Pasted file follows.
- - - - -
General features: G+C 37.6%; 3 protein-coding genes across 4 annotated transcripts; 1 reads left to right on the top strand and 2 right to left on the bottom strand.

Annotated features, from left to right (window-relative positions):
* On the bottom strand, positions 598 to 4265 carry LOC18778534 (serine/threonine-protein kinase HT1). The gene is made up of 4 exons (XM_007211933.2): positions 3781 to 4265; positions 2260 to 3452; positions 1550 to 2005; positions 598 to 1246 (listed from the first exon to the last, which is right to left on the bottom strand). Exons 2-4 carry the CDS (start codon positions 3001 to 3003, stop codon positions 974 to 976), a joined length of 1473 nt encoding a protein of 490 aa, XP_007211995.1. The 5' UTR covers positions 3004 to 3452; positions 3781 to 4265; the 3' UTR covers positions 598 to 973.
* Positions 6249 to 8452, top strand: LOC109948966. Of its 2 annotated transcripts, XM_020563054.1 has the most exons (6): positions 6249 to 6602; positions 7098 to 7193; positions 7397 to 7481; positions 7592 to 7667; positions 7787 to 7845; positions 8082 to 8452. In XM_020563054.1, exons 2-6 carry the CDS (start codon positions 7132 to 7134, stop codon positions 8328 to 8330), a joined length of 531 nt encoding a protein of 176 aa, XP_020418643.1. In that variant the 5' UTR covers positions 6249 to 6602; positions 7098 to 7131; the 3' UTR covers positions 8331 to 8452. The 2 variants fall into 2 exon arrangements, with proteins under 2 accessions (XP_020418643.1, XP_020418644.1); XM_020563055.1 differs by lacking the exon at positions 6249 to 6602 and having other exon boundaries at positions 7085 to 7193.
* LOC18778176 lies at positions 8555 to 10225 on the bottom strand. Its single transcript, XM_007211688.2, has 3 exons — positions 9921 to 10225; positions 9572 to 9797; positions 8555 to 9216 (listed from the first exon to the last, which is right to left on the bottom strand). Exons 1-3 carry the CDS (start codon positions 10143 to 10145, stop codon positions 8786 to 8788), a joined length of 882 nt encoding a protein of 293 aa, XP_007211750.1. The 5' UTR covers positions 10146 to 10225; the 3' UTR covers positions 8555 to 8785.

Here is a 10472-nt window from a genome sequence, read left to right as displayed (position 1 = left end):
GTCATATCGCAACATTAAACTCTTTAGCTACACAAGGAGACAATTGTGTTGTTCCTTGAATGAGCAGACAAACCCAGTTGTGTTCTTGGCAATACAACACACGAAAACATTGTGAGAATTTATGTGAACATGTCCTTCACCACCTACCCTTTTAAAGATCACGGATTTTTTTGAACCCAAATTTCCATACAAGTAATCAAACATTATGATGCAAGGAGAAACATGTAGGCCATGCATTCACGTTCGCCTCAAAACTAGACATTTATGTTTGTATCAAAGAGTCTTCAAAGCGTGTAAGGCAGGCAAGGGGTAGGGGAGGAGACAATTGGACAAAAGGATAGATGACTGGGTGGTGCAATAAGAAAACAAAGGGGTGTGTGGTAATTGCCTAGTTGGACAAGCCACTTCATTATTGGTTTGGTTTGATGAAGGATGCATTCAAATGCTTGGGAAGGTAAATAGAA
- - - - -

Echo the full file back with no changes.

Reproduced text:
General features: G+C 37.6%; 3 protein-coding genes across 4 annotated transcripts; 1 reads left to right on the top strand and 2 right to left on the bottom strand.

Annotated features, from left to right (window-relative positions):
* On the bottom strand, positions 598 to 4265 carry LOC18778534 (serine/threonine-protein kinase HT1). The gene is made up of 4 exons (XM_007211933.2): positions 3781 to 4265; positions 2260 to 3452; positions 1550 to 2005; positions 598 to 1246 (listed from the first exon to the last, which is right to left on the bottom strand). Exons 2-4 carry the CDS (start codon positions 3001 to 3003, stop codon positions 974 to 976), a joined length of 1473 nt encoding a protein of 490 aa, XP_007211995.1. The 5' UTR covers positions 3004 to 3452; positions 3781 to 4265; the 3' UTR covers positions 598 to 973.
* Positions 6249 to 8452, top strand: LOC109948966. Of its 2 annotated transcripts, XM_020563054.1 has the most exons (6): positions 6249 to 6602; positions 7098 to 7193; positions 7397 to 7481; positions 7592 to 7667; positions 7787 to 7845; positions 8082 to 8452. In XM_020563054.1, exons 2-6 carry the CDS (start codon positions 7132 to 7134, stop codon positions 8328 to 8330), a joined length of 531 nt encoding a protein of 176 aa, XP_020418643.1. In that variant the 5' UTR covers positions 6249 to 6602; positions 7098 to 7131; the 3' UTR covers positions 8331 to 8452. The 2 variants fall into 2 exon arrangements, with proteins under 2 accessions (XP_020418643.1, XP_020418644.1); XM_020563055.1 differs by lacking the exon at positions 6249 to 6602 and having other exon boundaries at positions 7085 to 7193.
* LOC18778176 lies at positions 8555 to 10225 on the bottom strand. Its single transcript, XM_007211688.2, has 3 exons — positions 9921 to 10225; positions 9572 to 9797; positions 8555 to 9216 (listed from the first exon to the last, which is right to left on the bottom strand). Exons 1-3 carry the CDS (start codon positions 10143 to 10145, stop codon positions 8786 to 8788), a joined length of 882 nt encoding a protein of 293 aa, XP_007211750.1. The 5' UTR covers positions 10146 to 10225; the 3' UTR covers positions 8555 to 8785.

Here is a 10472-nt window from a genome sequence, read left to right as displayed (position 1 = left end):
GTCATATCGCAACATTAAACTCTTTAGCTACACAAGGAGACAATTGTGTTGTTCCTTGAATGAGCAGACAAACCCAGTTGTGTTCTTGGCAATACAACACACGAAAACATTGTGAGAATTTATGTGAACATGTCCTTCACCACCTACCCTTTTAAAGATCACGGATTTTTTTGAACCCAAATTTCCATACAAGTAATCAAACATTATGATGCAAGGAGAAACATGTAGGCCATGCATTCACGTTCGCCTCAAAACTAGACATTTATGTTTGTATCAAAGAGTCTTCAAAGCGTGTAAGGCAGGCAAGGGGTAGGGGAGGAGACAATTGGACAAAAGGATAGATGACTGGGTGGTGCAATAAGAAAACAAAGGGGTGTGTGGTAATTGCCTAGTTGGACAAGCCACTTCATTATTGGTTTGGTTTGATGAAGGATGCATTCAAATGCTTGGGAAGGTAAATAGAA